When Winnetka police Chief Patrick Kreis asked the Village Board to buy a sport utility vehicle for his department, one trustee questioned how officers can safely chase a fleeing offender while behind the wheel of a bulky, gas-guzzling vehicle.
The board approved the $27,000 Ford Police Interceptor SUV after Kreis assured members that most of the department's vehicles will still be sedans.
But in neighboring Glenview, officials have no qualms about phasing out sedans to create a patrol fleet of SUVs. They're following a trend in which police departments nationwide are increasingly opting for SUVs. September 2013 sales of the Ford Police Interceptor SUV are up 119 percent from September 2012, according to Jonathan Honeycutt, fleet brand marketing manager for car, crossover utility vehicle and SUV police vehicles at Ford Motor Co.
Glenview Deputy Chief Stefan Johnson said the new SUVs are better suited to today's police work than sedans. They have room for an officer's tools of the trade — evidence collection kits, computer equipment, road cones and flares. With four-wheel-drive, the SUV is also better than a sedan at navigating icy and snow-covered roads, he added.
Meanwhile, the roomy back seat is safer for the arresting officer — and more comfortable for the offender being transported, Johnson noted.
"If you look at the floor space of a Ford Taurus, imagine trying to get a pretty big guy who's wearing a size 12 shoe in the back of that car — it's just not going to work," said Johnson. "If you try to reach into the back seat of a car to buckle someone's seat belt, he could bite your ear off."
"In some European countries, all you see is police driving SUVs," said Roy Lucke, director of the transportation safety programs at the Northwestern University Center for Public Safety.
Since police departments increasingly frown upon pursuits because of the danger they pose, the need for a sedan that performs well during a high-speed chase is no longer a priority, Lucke said.
"I'm seeing that the only downside to this trend is the SUVs can be a little more expensive than sedans," Lucke said.
"The SUV is a much sexier, more macho car for police officers to drive, but it costs more and it certainly is not showing that the departments are going green," said Leonard Cavise, professor of law at DePaul University.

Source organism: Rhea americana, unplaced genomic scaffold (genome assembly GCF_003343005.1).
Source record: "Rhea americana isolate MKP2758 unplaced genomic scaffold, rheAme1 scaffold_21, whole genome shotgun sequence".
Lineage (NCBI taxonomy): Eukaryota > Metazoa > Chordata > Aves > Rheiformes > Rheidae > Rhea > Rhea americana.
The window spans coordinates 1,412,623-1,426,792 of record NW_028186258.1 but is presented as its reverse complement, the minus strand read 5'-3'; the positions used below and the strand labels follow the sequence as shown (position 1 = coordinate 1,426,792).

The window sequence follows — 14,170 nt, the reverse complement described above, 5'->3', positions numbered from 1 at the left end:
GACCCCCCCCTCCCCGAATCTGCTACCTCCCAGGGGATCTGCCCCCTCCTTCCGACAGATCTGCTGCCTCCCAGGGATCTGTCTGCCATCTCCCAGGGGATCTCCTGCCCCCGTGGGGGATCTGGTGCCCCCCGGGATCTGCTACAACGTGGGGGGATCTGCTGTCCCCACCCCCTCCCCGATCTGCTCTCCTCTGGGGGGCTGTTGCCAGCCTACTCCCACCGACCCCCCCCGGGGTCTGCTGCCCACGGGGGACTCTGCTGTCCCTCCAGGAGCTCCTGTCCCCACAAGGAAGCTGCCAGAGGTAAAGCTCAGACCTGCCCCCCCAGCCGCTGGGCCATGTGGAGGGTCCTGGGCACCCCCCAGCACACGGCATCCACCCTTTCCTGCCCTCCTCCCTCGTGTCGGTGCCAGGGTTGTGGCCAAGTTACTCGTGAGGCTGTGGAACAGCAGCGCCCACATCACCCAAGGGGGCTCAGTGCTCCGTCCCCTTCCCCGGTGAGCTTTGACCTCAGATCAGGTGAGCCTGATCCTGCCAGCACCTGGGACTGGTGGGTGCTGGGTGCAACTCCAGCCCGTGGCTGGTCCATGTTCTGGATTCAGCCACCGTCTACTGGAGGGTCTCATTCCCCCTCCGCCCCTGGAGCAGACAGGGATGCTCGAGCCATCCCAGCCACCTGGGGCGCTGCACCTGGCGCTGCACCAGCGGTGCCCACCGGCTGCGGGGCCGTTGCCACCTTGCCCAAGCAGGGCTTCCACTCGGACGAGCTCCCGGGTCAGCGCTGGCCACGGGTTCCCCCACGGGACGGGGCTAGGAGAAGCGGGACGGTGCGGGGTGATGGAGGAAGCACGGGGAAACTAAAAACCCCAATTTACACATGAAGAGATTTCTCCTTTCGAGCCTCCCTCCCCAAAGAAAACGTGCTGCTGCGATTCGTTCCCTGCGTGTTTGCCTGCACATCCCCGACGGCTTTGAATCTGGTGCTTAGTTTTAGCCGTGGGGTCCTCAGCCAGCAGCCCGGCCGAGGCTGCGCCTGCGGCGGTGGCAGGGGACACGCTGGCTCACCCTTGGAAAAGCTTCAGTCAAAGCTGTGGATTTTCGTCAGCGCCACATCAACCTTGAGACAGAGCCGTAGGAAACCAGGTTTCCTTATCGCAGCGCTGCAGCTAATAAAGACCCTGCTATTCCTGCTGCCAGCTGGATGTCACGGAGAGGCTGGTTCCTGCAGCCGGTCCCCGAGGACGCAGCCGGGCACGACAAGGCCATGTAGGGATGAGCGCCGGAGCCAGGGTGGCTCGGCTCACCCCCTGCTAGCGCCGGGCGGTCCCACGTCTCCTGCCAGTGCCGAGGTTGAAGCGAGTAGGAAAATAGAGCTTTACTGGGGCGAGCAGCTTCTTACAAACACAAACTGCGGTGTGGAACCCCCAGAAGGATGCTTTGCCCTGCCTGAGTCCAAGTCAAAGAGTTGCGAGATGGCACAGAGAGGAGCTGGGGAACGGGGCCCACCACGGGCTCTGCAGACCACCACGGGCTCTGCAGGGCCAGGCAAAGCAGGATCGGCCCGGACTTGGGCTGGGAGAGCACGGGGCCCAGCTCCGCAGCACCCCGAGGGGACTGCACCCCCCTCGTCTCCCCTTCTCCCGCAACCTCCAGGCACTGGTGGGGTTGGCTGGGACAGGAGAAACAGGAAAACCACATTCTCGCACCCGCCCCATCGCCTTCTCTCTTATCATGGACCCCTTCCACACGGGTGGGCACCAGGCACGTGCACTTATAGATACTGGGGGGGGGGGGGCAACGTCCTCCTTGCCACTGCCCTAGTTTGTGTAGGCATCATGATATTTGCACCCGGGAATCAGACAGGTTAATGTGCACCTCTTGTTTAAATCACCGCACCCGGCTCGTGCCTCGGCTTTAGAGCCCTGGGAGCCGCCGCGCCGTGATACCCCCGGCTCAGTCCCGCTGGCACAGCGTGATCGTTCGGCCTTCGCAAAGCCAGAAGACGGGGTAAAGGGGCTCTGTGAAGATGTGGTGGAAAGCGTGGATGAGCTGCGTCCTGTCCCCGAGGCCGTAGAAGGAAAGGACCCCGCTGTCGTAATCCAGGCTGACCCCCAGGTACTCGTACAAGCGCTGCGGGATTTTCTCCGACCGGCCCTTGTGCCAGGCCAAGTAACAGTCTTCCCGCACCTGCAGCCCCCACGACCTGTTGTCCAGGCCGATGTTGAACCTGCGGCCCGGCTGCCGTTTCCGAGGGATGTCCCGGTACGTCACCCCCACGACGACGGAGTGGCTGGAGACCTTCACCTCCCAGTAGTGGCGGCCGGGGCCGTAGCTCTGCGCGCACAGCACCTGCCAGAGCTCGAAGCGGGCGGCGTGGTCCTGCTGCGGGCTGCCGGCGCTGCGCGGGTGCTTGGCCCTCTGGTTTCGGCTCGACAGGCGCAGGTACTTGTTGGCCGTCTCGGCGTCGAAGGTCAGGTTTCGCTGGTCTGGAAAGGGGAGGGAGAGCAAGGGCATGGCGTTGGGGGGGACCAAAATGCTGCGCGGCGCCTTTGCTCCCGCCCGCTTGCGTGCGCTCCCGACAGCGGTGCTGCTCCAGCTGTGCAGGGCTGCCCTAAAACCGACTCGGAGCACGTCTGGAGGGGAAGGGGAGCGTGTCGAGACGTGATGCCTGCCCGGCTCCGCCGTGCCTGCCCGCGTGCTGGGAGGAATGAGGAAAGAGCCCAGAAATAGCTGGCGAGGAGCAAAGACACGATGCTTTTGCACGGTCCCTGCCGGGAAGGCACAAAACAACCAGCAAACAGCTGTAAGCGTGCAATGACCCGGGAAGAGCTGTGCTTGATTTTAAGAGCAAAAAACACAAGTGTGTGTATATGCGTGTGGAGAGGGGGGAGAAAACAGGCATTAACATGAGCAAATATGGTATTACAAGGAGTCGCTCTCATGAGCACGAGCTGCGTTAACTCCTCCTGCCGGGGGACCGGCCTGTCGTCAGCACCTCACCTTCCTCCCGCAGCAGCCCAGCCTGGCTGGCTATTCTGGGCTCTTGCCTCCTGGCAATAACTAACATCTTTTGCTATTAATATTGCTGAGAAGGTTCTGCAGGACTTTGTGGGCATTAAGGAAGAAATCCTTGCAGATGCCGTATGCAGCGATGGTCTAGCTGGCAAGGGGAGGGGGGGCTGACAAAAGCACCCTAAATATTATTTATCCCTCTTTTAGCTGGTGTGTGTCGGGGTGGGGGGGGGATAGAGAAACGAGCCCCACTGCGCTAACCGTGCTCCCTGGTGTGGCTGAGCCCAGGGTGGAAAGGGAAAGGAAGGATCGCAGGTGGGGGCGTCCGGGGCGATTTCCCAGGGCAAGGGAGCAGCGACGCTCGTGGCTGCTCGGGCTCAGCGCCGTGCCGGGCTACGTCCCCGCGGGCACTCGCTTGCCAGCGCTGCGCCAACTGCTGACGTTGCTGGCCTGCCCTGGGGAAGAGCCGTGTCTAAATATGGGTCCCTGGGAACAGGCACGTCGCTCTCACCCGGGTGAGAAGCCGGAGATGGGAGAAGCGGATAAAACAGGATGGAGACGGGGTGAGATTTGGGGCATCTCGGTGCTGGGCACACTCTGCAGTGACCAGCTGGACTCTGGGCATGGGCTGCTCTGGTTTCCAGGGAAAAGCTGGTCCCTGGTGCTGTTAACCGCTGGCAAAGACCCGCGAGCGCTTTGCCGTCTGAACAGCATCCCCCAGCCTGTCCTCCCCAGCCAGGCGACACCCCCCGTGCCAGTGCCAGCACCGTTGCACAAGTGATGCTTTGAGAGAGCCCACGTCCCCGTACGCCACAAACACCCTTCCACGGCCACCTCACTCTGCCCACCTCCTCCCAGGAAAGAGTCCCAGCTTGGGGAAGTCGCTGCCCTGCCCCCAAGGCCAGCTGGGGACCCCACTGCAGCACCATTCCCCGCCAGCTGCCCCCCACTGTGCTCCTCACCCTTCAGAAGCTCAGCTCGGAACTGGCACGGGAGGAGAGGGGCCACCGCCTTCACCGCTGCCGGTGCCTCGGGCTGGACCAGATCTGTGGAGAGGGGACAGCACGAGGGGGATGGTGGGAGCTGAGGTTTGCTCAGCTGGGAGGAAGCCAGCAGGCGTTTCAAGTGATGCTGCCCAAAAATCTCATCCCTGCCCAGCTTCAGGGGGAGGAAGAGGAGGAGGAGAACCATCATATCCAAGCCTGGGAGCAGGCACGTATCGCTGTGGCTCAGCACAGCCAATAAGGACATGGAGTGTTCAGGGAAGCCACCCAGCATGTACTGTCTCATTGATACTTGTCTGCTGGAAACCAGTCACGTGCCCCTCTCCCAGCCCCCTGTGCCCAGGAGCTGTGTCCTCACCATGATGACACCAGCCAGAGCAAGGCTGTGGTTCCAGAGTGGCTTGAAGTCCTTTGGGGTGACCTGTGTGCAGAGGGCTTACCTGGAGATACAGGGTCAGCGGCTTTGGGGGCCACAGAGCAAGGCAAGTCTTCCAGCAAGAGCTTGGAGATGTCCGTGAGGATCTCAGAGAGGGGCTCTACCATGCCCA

"I don't believe that the motivation for police driving SUVs is they want to increase the comfort of the prisoner," he added. "The officers like driving them, but we're also seeing more people drive SUVs across the country, not just the police departments."
Johnson said that of Glenview's fleet of 18 patrol vehicles, only two are SUVs. But officials hope to purchase primarily SUVs to replace aging sedans.
"There is also a certain level of service expected in Glenview — even for an offender, who we don't want to put in danger by crowding him into the back seat of a car," Johnson said.
Northbrook Police Chief Charles Wernick said the department added more SUVs to its fleet after the 2011 blizzard.
"Getting around was absolutely impossible," Wernick recalled of the treacherous road conditions.
Northbrook's fleet has seven SUVs out of 35 vehicles, Wernick said.
"Having them available when we get hit with a snowstorm makes all the difference in the world," Wernick said.
But Wernick said the new SUVs don't necessarily have much more space than the traditional police sedans.
"There is still a lot of equipment, no matter where you put it," he said.
In Highland Park, the Police Department isn't necessarily moving toward SUVs to replace its cruisers, but it is recognizing their benefits, said Deputy Chief George Pfutzenreuter.
Last year, the Highland Park Police Department bought two Ford Explorers for $52,200, Pfutzenreuter said. Two Dodge Chargers — the police cruiser of choice in Highland Park — were bought for $45,750.
Those purchases were to replace aging cars in the fleet, he said, bringing the total to three SUVs and 15 Chargers. SUVs offer extra space for transporting equipment and handle better in bad weather, he said. But departments also have to be mindful of how they're spending taxpayer dollars.
"Trends happen," Pfutzenreuter said. "If the SUVs continue to get better gas mileage and improve in cost, you're probably going to see more and more of them come up, if they can serve the same needs."
Tribune reporters Gregory Trotter and Alexandra Chachkevitch contributed.